The objective of this study was to identify patient characteristics at initial presentation that might be predictive of patient-reported outcomes after non-surgical management of full thickness rotator cuff tears.
MATERIALS AND METHODS
This study was approved by our institutional review board. Patients who presented to our institution between 2009 and 2015 with full thickness rotator cuff tears were prospectively enrolled into our research registry. The inclusion criteria for this registry included patients at least 18 years old who were diagnosed with a full thickness rotator cuff tear proven by magnetic resonance imaging (MRI) or ultrasound. Exclusion criteria included patients with isolated subscapularis tears, those with a history of prior ipsilateral shoulder surgery, fracture, dislocation, infection, inflammatory joint disease, or those who had already undergone more than 4 wk of formal non-operative treatment modalities.
Baseline demographic data were obtained, including factors pertinent to rotator cuff pathology [age, sex, body mass index (BMI), smoking, diabetes]. Patients documented whether their symptoms were related to an injury (traumatic vs atraumatic) and how long their symptoms had been present. For the purpose of our analysis, symptom duration was categorized as less than 1 year and greater than 1 year.
Treatment allocation was determined by shared decision making between the surgeon and patient after a thorough clinical exam and discussion of the risks and benefits of operative and non-operative management. No specific criteria were formally utilized to determine the treatment arm, as each decision was individualized for the specific patient. A previous study by Kweon et al analyzed this same patient registry and found that there were some patient factors which predicted allocation to surgical management, including younger age, lower BMI and duration of symptoms less than 1 year. Other relevant factors including sex, tear size, functional comorbidity score or any patient reported outcome measure were no predictive of treatment allocation in this same study. Patients who chose to pursue non-operative management in this registry were enrolled in formal physical therapy with a standardized rotator cuff rehabilitation protocol. This therapy involved shoulder stretching, rotator cuff resistance band strengthening and scapular stabilizing exercises. These patients were also treated with anti-inflammatory medications and occasional steroid injections as needed for pain control.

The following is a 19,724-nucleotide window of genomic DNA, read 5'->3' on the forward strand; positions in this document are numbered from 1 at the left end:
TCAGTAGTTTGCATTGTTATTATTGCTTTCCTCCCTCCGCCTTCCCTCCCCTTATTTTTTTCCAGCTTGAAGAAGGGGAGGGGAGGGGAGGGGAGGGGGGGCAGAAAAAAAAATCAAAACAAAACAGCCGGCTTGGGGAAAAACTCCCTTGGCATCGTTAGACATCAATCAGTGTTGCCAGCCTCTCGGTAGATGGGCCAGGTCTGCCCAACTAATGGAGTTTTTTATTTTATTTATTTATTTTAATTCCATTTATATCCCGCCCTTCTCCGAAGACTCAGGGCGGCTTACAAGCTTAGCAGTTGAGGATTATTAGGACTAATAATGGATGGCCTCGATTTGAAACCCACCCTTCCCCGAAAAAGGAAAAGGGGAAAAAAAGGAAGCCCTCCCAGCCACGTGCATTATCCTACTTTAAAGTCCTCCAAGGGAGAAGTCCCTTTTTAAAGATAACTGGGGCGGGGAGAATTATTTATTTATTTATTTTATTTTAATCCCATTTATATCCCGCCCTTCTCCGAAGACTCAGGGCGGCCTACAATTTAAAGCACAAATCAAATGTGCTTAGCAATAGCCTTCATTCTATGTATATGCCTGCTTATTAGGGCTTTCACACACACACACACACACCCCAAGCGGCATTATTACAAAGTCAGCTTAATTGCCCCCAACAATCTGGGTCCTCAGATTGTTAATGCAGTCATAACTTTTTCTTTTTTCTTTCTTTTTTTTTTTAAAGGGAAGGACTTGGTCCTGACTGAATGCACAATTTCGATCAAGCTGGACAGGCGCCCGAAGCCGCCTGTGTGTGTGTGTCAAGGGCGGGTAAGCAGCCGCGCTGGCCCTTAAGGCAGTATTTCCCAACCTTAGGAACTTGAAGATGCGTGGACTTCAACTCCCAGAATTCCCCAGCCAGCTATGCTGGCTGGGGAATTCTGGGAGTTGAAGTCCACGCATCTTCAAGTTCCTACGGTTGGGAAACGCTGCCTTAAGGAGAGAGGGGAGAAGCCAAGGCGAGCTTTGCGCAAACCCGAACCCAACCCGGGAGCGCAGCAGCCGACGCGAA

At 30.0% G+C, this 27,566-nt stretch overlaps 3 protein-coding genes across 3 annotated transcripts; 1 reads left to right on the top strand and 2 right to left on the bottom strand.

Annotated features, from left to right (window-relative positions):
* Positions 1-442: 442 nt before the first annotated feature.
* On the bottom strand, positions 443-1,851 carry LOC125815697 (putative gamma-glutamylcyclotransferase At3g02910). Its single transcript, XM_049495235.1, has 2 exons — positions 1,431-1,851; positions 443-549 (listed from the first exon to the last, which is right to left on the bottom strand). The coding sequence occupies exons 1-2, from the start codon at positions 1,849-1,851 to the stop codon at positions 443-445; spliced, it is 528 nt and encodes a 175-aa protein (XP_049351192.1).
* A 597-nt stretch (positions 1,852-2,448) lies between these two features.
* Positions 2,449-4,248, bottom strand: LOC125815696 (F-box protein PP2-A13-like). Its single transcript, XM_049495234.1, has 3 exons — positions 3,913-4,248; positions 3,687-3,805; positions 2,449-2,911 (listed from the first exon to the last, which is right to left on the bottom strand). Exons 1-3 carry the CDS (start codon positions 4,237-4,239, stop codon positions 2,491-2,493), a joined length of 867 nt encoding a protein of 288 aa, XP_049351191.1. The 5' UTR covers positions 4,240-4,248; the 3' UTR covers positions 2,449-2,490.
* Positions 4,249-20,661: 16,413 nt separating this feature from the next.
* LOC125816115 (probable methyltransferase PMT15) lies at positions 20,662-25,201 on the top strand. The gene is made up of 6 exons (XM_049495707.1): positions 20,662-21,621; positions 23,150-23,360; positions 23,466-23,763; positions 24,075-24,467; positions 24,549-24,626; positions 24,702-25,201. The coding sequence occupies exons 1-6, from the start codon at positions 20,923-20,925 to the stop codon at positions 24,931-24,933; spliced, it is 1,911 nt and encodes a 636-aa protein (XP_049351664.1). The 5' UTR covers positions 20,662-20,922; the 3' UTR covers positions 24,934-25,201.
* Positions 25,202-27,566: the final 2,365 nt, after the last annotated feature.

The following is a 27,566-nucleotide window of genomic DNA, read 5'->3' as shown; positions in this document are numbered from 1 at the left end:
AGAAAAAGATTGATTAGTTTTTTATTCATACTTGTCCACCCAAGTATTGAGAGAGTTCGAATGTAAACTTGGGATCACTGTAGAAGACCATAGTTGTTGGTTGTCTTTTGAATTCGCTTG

We identified 151 patients in the registry who underwent non-operative management with a minimum of 1-year follow-up. Fifty-nine of these patients had adequate pre-treatment imaging studies to evaluate rotator cuff muscle grading. Forty-three of the patients were followed for 2 years and the remaining 16 patients had 1 year of follow-up. Of note, there were a total of 316 patients in the registry treated for rotator cuff tears during this study period, signifying that 47.8% (151/316) of the total patients were treated non-operatively.
Patient-reported outcome measures
Upon enrollment into the registry, patients completed a demographic questionnaire as well as several patient-reported outcome measures including the Western Ontario Rotator Cuff (WORC) index, American Shoulder and Elbow Surgeons (ASES) score, Single Assessment Numerical Evaluation (SANE) and Visual Analog Scale for pain. The WORC index was used as the primary outcome measure for this study as it was developed and validated specifically for patients with rotator cuff tears. The normalized version of the WORC index (WORCnorm) was utilized for this study, which converts the scores to a 0-100 point scale, with 100 representing the highest possible score. Outcome measures were collected at 6 and 12 mo, then at annual intervals. For the purpose of our study, the patients’ last documented outcome measures (either 1 or 2 years) were used as their final outcome.